Industrial Facility armchairs create a lounge in the corridor. Photography by Eric Laignel.

At the boulevard’s midpoint, reception serves not only as an entryway but also as a hub, thanks to a desk modeled on a refectory table and an expansive sectional composed of mustard-yellow or cream modules. Behind it, a vintage George Nelson shelving unit is artfully styled with bric-a-brac. “This project demonstrates the value of personalized accessories,” Heiser says. It’s true. The shelves are garnished with such curios as vintage globes, an Alexander Girard puzzle, an architectural model from the 1933 to ’34 Chicago World’s Fair, and even a decorative egg that once served as a Playboy giveaway. As Durst says with obvious relish, “You’ll notice we’ve got stuff.

Still more stuff is in evidence in Durst’s own well curated lair: her Hall of Fame award, African art, and, on the vintage Nelson sofa upholstered in blush-colored cotton velvet, “pillow porn,” she jokes. “It minimizes the 'you’re coming to the principal’s office’ effect.” Heiser likens her office to “a storefront that draws people in,” a reference both to the objects displayed and to the central location. “Tucking Cheryl away in a remote corner suite wouldn’t have been appropriate. She is a real ambassador for her organization and the industry, so she needs to be up front.” That means opening right onto the boulevard, adjacent to the boardroom.

The training room seats 100 in stacking chairs by Studio Weber + Associates. Photography by Michelle Litvin.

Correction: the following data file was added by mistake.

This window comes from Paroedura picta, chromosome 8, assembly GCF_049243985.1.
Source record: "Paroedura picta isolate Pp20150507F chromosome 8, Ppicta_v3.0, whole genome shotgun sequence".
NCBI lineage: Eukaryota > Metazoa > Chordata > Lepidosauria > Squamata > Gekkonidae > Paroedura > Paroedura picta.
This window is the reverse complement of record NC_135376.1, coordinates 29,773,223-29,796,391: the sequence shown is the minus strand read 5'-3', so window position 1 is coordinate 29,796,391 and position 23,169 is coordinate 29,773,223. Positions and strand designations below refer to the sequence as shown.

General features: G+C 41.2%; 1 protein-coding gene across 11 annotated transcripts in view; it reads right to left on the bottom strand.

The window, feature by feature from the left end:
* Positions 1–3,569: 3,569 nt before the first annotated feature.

In addition to hosting IIDA meetings, of course, the boardroom and other conference facilities can be rented by outside organizations for focus groups or even seated dinners. The four smaller meetings rooms are each named for a design-centric city: Milan, Zurich, Hong Kong, and Bogotá, Colombia. There’s also a training room that holds up to 150 itself, more when glass doors stack away to allow spillover onto the boulevard.

“The term resimercial is often evoked here,” Durst says. Indeed, that portmanteau is embodied by whiteboard-painted walls throughout that are tagged like graffiti with the words swanky, modern, effervescent. . .all qualities in evidence. “I was intent on the office having a point of view,” she continues. “We take design very seriously, but we don’t take ourselves so seriously.”

Project Team: Marc Herndon; Stephen Ramos; David Winans; Randi Richardson; Joohyun Son; Pierce Fisher; Yukiko Takahashi; Daniel Krause: Gensler. Kugler Ning Lighting: Lighting Consultant. Moss: Graphics Consultant. AVI Systems: Audiovisual Consultant. Magnusson Klemencic Associates: Structural Engineer. Shiner + Associates: Acoustical Engineer. Environmental Systems Design: MEP. WM. Huber Cabinet Works: Woodwork. Furniture Shop: Upholstery Workshop. Skender Construction: General Contractor.


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> See more from the July 2017 issue of Interior Design